Bhutan’s share of assistance this year comprises 63 percent of total grants and loans
Budget: The government of India (GoI) has significantly increased the financial aid package to Bhutan to Rs 61.6 billion in its annual budget for 2015-16 presented in the Indian parliament last week.
This is an increase of Rs 12.88 billion from last year. India had allocated Rs 48.72 billion for the fiscal year 2014-15 under the “Grants and Loans to Foreign Governments” expenditure head.
No Parking: To avoid congestion and allow easy thoroughfare for ambulances, the JDWNRH, starting yesterday stopped allowing vehicles to park in the emergency department premises
Tuition/hostel fees that were earlier waived for Bhutanese students are now being claimed
Education: Bhutanese students, studying in the Indo Asian Academy in Bengaluru, India, are frantic after the college recently refused to accept their examination fees, and are now asking them to pay the tuition and hostel fees in full for the coming semester.
The college on February 20 had also issued a circular, asking all 195 of them admitted there through the college’s financial aid programme, to pay the fees in full.
The Indian Ambassador to Bhutan, Gautam Bambawale launched a book, Bhutan – On The Wings of The Peaceful Dragon by DG Mallikarjuna yesterday at the Nehru – Wangchuck Cultural Centre, Thimphu.
A photograph, book cover and stamp exhibition was also organised by KS Muddappa Smaraka Trust in collaboration with the centre at the launch. The 176-page book was originally written in Kannada. The writer’s wife Sowmya translated it to English for the readers outside Karnataka, India.
SUNYA: Residents and students of housing colonies of the National Pension and Provident Fund (NPPF) and College of Science and Technology (CST) in Phuentsholing are currently practicing methodical waste management as part of SUNYA—Towards Zero Waste project.
The project is being implemented by the Phuenthsoling thromde. Phuentsholing is one of seven cities in South Asia that received European Union (EU) funding. The NPPF and CST activities are two pilot projects under SUNYA.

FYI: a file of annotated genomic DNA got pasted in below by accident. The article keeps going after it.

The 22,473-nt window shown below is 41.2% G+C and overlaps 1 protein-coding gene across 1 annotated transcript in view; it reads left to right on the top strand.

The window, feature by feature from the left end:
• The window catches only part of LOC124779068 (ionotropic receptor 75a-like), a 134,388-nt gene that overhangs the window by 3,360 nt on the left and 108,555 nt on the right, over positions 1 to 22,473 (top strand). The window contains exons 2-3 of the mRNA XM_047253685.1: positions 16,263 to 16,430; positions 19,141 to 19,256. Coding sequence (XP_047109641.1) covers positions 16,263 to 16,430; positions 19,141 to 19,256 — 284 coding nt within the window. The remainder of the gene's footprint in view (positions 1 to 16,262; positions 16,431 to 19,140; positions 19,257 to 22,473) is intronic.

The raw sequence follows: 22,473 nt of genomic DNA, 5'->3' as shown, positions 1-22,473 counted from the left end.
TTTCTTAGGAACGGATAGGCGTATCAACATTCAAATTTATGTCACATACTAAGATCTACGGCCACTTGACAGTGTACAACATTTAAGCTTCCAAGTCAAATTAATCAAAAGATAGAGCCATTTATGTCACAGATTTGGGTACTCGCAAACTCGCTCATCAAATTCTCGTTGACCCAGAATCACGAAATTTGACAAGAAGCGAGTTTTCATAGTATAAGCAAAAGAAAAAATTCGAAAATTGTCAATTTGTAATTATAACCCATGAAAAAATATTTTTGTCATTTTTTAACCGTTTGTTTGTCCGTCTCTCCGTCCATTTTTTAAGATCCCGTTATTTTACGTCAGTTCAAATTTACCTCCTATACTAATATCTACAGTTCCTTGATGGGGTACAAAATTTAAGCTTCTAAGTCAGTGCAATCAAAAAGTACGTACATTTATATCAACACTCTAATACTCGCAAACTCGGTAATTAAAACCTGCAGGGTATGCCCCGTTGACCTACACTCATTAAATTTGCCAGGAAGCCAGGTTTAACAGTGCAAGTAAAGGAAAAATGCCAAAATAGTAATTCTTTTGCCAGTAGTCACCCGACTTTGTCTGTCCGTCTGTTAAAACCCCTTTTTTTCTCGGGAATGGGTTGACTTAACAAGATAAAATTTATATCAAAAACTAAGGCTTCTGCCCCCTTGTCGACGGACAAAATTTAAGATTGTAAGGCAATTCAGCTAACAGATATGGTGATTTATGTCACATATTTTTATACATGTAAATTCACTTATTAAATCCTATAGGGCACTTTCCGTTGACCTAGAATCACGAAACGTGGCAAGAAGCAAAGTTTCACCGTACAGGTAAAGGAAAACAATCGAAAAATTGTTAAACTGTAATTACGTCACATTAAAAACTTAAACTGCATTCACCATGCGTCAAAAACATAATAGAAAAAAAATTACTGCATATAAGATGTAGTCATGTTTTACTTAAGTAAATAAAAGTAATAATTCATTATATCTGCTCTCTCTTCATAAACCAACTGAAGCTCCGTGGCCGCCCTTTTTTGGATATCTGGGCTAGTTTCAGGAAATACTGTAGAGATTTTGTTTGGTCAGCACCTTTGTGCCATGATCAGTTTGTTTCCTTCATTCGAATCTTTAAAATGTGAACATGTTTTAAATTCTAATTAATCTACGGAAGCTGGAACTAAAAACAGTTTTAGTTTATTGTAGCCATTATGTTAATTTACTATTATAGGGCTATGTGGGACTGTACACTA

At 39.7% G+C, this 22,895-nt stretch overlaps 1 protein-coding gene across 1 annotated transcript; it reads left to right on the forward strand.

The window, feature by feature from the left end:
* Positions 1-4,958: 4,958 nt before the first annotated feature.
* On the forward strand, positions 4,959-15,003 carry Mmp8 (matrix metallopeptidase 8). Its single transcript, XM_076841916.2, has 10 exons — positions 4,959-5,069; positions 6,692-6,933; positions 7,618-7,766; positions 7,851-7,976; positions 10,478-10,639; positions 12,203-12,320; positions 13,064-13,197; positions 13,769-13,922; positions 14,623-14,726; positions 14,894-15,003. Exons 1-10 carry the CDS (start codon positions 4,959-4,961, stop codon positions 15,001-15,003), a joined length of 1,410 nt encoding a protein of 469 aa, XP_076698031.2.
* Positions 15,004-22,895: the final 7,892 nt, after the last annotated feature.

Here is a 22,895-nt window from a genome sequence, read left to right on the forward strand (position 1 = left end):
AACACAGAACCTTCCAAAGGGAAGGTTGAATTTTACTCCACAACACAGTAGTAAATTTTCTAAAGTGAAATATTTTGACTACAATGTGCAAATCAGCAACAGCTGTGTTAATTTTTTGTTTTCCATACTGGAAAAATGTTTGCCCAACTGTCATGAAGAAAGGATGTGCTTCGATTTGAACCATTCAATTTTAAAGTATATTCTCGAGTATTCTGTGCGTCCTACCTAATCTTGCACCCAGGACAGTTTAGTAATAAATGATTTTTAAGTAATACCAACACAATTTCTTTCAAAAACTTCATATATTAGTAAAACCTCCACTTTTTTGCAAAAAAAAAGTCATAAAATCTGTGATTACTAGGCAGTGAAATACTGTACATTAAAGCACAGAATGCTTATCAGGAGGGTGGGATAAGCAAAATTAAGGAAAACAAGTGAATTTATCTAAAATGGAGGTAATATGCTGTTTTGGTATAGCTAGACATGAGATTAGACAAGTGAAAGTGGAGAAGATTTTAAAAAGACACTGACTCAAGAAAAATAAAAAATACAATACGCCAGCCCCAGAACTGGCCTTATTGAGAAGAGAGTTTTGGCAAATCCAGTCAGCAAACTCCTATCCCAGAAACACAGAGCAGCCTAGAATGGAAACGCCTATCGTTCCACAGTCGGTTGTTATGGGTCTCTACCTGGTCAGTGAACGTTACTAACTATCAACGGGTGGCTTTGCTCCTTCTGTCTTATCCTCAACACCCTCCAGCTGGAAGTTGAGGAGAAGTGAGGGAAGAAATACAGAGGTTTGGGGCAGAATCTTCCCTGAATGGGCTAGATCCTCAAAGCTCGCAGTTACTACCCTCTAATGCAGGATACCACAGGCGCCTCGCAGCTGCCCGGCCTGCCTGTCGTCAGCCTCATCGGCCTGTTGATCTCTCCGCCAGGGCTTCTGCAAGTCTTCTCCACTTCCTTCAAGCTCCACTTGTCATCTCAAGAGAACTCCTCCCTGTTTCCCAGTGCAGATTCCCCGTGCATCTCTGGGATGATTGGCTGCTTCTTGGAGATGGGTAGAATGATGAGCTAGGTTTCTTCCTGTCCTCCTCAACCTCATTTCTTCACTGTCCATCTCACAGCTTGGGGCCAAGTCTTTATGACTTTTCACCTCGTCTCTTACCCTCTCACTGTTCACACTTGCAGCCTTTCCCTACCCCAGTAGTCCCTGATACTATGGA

History: Pema Dorji has a story, of mule’s egg in Trashiyangtse. There is total silence in the room.
The mule’s egg came to the museum in Paro in 1928. How it did, no one really knows. But then the believe is that Tshongpon Wangdi, a businessman, had two mules, Kezang Jamu and Tshering Jawla.
“The two mules were extraordinary, well built with amazing strength,” says Pema Dorji. Each could carry loads that five horses could carry. “The mules were his companions, his treasured possessions,” said Pema Dorji.
Thimphu national referral hospital’s management has blocked the entrance, for vehicles, to the emergency department. This will cause inconvenience to those visiting the hospital.
But the management had to do it. Despite a huge parking space around the department, vehicle congestion is a common sight. The final decision, it was learnt, was made after an ambulance couldn’t enter the area, as it was blocked with vehicles parked carelessly.
WEB: A total of 71 government websites have dropped in rank according to the results of the second website competition.
Only 21 websites improved in rank, while two remained the same.
A total of 137 websites were evaluated in the second competition, with 101 of those also being evaluated in the first. The results of the first competition were declared in June, last year.
Alleged strong-arm tactics of the Tsirang collective have ruffled many feathers
TPC: Poultry farmers feel cooperatives are monopolising the market. Cooperatives, like a Bhutanese maxim says, feel farmers are finding sides on an egg in the egg business in Tsirang, the so called the egg capital of the country.
The bone of contention is the mandatory rule of having to sell all eggs to the Tsirang Poultry Cooperative (TPC). It prohibits even non-members of the cooperative from selling eggs to other dzongkhags. Farmers are not welcoming this, as they feel that they have the right to sell what they produce.
Developmental activities have by and large passed this remote Langthel settlement by
Monpa: No road leads to the village. No electricity powers their homes. Even leaders and officials do not walk up to the village. The home of the Monpa community in Phumzur, the remote village in Langthel, Trongsa has fallen on a blind spot of development for years.
Until recently, most of its 22 households lived in wooden shingle huts. With help from Tarayana Foundation, they have now started building stonemason homes.